Inevitably, I am prone to miss the target here and there. As a performance exercise, I am attempting to observe a new world with new eyes, as if my motorboat were reaching the shore of the mainland for the first time--not because I feel like a macho explorer on assignment for the Discovery Channel, but instead because I feel like the survivor of a shipwreck. Besides, I have finally accepted my condition as an orphan of globalization, and it is from this new position that I must speak, write, and perform.
As I embark on this conceptual journey, I haven't the least idea where it will take me or when exactly it will end. All I know is that I am willing to walk alone in the spooky forest of millennial nihilism in the hope of finding some clarity at the end, even if this clarity ends up blinding me. I am sure that in this journey I will come across many distorted images of myself, projections perhaps of what I wish I could understand. And that's also fine, for I am unapologetically assuming the contradictory voice of an artist/theoretician, and while writing this text I will exercise the same intellectual freedoms that my radical performance work has granted me. To finish this introduction I must say that I will try very hard to not pass judgment on what I see, as much as this is possible for a politicized performance artist who for 20 years has been an active member of a culture of resistance (Chicanismo), and whose identity, heart, and liver are as bruised as mine for dancing in the trenches of the cultural wars.
Track #1: The Dark Side of Globalization
(Soundbed by DJ Dara, sampling mariachi musak, '80s Banghra, and Rai)
Originally drafted in the late '80s, Phase One of the much-touted project of globalization has now been thoroughly completed: macro-economic communities such as the European Union and NAFTA have replaced the "dated" functions of the nation state. Politicians are now "trading partners," and their religious dictum is called transnational "free trade" ("free" meaning that it benefits only those who have the power to determine its terms). The "information superhighway," the Internet, e-commerce, cable TV, and "smart" tourism have ideologically narrowed the world and the word. Effectively, "the world" is now "at our fingertips," or at least that's how we're invited to (mis)perceive it so long as we are members of that elite micro-minority which stands on the benign side of globalization. The dark side of this project, however, is implacable. Entire Third World countries have become sweatshops, quaint bordellos, and entertainment parks for the First World; and for the inhabitants of the Southern Hemisphere the only options for participation in the "global" economy are as passive consumers of "global" trash, or providers of cheap labor or materia prima. Those excluded from these "options" are forced to become part of a transnational economy of crime (sex, drug and organs trafficking, child labor, kidnappings, fayuca [smuggled goods], etc.). Many will cross the border North in search of the source of the rainbow, only to find racial hatred and inhumane working conditions.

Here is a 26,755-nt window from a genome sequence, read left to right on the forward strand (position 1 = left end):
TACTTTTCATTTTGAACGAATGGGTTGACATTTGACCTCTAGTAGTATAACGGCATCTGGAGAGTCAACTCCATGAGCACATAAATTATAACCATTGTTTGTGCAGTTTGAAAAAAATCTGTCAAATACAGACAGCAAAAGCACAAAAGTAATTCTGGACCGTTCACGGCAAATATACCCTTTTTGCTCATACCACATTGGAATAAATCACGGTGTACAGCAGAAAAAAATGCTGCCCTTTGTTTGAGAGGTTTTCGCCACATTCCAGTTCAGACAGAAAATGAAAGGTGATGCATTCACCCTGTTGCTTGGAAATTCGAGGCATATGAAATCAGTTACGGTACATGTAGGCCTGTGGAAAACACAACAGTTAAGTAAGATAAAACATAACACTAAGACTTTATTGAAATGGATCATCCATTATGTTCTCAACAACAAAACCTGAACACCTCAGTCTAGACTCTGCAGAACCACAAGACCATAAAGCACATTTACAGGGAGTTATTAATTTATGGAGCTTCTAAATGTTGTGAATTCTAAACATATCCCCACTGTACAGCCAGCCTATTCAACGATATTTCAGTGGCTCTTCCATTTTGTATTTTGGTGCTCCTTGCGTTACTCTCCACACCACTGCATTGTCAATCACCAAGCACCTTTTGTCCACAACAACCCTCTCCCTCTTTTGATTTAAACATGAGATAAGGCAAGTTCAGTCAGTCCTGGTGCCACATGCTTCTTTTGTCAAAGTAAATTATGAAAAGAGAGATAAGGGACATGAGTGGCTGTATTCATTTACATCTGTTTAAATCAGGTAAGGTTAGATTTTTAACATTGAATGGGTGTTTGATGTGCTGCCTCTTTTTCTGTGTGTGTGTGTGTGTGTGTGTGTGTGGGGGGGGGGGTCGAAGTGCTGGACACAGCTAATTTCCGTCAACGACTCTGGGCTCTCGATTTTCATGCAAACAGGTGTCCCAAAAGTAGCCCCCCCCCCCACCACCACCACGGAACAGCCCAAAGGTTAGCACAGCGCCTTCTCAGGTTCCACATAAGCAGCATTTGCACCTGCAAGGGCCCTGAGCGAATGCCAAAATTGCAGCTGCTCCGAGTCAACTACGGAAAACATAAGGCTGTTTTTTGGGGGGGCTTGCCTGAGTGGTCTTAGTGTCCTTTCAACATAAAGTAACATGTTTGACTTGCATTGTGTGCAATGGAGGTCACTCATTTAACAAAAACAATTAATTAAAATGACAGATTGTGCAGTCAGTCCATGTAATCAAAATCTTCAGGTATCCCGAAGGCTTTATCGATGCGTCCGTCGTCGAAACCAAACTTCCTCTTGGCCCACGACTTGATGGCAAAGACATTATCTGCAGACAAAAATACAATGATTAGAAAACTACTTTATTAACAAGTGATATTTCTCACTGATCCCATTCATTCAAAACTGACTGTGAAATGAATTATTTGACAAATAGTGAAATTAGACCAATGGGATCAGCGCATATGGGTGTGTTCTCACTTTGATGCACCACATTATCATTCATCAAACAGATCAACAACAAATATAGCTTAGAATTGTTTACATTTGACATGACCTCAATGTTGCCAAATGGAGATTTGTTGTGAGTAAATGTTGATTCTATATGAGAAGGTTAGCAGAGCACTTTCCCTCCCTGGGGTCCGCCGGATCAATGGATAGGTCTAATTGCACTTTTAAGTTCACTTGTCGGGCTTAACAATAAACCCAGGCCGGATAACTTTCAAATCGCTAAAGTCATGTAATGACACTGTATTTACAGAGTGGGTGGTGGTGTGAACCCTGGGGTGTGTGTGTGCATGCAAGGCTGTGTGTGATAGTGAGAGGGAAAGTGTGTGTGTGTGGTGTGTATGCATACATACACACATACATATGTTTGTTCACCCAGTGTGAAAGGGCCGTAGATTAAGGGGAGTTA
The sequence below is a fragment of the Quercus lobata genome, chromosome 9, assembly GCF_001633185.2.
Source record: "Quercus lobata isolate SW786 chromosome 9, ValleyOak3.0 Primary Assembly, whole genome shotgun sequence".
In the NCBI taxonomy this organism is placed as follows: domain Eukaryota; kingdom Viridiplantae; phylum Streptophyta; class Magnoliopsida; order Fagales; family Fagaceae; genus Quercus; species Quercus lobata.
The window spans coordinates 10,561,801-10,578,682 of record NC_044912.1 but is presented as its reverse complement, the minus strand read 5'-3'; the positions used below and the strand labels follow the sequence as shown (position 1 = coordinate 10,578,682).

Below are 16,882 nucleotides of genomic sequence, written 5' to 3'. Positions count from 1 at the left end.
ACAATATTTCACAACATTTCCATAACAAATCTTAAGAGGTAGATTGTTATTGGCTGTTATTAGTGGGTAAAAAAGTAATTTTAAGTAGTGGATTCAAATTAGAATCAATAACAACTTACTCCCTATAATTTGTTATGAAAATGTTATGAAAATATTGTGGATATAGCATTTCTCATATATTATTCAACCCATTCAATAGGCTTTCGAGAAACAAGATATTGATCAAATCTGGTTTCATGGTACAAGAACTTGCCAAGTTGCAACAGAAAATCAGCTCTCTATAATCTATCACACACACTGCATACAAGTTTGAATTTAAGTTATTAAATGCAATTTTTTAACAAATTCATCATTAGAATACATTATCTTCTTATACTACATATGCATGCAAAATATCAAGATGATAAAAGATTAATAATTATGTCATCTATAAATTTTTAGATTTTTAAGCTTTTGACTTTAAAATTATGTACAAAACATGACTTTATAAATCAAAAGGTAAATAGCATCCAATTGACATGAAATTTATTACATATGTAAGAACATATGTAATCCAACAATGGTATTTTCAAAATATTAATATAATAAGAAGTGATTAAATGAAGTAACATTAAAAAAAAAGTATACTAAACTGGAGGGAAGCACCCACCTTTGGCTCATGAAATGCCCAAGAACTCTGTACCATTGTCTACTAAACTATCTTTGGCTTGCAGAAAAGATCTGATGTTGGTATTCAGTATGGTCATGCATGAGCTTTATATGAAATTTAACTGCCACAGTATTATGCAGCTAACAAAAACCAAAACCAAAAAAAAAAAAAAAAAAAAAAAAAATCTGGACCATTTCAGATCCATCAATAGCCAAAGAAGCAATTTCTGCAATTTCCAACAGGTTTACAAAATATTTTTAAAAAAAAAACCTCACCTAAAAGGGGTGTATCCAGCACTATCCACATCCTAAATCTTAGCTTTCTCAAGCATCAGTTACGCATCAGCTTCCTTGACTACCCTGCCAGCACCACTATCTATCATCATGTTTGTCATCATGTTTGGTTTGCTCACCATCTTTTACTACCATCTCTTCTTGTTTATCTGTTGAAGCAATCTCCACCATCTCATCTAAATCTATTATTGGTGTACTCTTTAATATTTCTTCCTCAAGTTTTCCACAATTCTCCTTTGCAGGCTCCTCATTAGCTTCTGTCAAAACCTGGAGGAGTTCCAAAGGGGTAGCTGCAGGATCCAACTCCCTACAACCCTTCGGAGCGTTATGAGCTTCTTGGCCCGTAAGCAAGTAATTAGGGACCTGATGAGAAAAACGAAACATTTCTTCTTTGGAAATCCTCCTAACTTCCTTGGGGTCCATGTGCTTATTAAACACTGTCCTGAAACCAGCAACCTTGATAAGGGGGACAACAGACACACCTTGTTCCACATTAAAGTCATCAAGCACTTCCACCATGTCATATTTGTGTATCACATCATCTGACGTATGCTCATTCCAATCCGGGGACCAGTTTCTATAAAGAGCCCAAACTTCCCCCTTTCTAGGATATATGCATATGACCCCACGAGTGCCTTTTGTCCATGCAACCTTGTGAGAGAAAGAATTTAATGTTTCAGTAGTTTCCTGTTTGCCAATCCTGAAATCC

Now that humanistic concerns are perceived as passe, U.S., European, and Asian corporations and governments are no longer accountable to anyone. The "global" goal is to add several zeros to their accounts by simply pressing a button. It is savage capitalism at its most efficient and diabolical: virtual operators discreetly trading capital, products, weapons, and hollow dreams; and starving or killing their inconsequential victims in the ether of virtual space, a parallel "world" devoid of ethical or ideological implications, of tears and blood. It's economic-darwinism.com. Only the digitally fit will survive. In this virtual panorama, the plight of the victims--whether the newly arrived immigrants and the homeless of the U.S., the embasucados of Colombia, or the starving children of Africa--is a mere nuisance. Delete. As the new American law states, "one strike and you're out." Delete. Compassion and philanthropy aren't part of the "global" agenda. In fact, governments and corporations (increasingly more intertwined with and indistinguishable from one another) have effectively designed a high-tech prison industrial complex to keep the excluded from bothering us and at the same time to make money off of them. In the U.S., not coincidentally, the prison population is disproportionately black and Latino. This mega-industry has an intricately symbiotic relationship with other equally macabre "industries" such as law enforcement, the border patrol, gun manufacturers, the courts, and of course, the media, where "bad guys," cops, lawyers, and judges all get to have their own TV shows and entertain America.
New subtle forms of "ethnic cleansing" are yet to be baptized. The "cyber gold rush" has displaced entire communities in the main U.S. cities. These communities happen to be the most disenfranchised, fragile, and ethnically "different," meaning those existing south of the much-touted "digital divide." Entire blocks are seized by real estate corporations, rents skyrocket overnight, and immigrant families, working-class people of color, street eccentrics, and artists are forced out …